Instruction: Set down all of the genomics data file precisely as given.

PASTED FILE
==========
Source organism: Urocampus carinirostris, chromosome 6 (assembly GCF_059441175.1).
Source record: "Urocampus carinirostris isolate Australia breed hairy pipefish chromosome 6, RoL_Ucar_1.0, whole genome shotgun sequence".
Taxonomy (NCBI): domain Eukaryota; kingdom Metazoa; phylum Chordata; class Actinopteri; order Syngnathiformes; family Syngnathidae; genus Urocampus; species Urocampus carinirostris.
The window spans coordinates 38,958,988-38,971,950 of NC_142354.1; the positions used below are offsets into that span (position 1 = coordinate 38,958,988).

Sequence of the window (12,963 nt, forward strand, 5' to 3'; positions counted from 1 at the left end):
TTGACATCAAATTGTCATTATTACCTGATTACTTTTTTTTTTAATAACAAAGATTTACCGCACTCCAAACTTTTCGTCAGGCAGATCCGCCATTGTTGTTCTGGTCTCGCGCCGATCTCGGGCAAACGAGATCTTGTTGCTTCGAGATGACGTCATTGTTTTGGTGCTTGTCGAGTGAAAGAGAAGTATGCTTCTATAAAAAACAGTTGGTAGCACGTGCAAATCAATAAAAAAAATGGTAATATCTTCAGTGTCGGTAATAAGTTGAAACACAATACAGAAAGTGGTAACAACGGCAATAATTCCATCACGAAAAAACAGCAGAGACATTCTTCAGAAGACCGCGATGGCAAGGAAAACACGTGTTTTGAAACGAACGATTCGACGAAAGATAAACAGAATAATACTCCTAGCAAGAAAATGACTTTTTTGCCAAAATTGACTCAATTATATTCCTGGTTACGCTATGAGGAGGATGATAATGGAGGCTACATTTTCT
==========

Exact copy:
Source organism: Urocampus carinirostris, chromosome 6 (assembly GCF_059441175.1).
Source record: "Urocampus carinirostris isolate Australia breed hairy pipefish chromosome 6, RoL_Ucar_1.0, whole genome shotgun sequence".
Taxonomy (NCBI): domain Eukaryota; kingdom Metazoa; phylum Chordata; class Actinopteri; order Syngnathiformes; family Syngnathidae; genus Urocampus; species Urocampus carinirostris.
The window spans coordinates 38,958,988-38,971,950 of NC_142354.1; the positions used below are offsets into that span (position 1 = coordinate 38,958,988).

Sequence of the window (12,963 nt, forward strand, 5' to 3'; positions counted from 1 at the left end):
TTGACATCAAATTGTCATTATTACCTGATTACTTTTTTTTTTAATAACAAAGATTTACCGCACTCCAAACTTTTCGTCAGGCAGATCCGCCATTGTTGTTCTGGTCTCGCGCCGATCTCGGGCAAACGAGATCTTGTTGCTTCGAGATGACGTCATTGTTTTGGTGCTTGTCGAGTGAAAGAGAAGTATGCTTCTATAAAAAACAGTTGGTAGCACGTGCAAATCAATAAAAAAAATGGTAATATCTTCAGTGTCGGTAATAAGTTGAAACACAATACAGAAAGTGGTAACAACGGCAATAATTCCATCACGAAAAAACAGCAGAGACATTCTTCAGAAGACCGCGATGGCAAGGAAAACACGTGTTTTGAAACGAACGATTCGACGAAAGATAAACAGAATAATACTCCTAGCAAGAAAATGACTTTTTTGCCAAAATTGACTCAATTATATTCCTGGTTACGCTATGAGGAGGATGATAATGGAGGCTACATTTTCT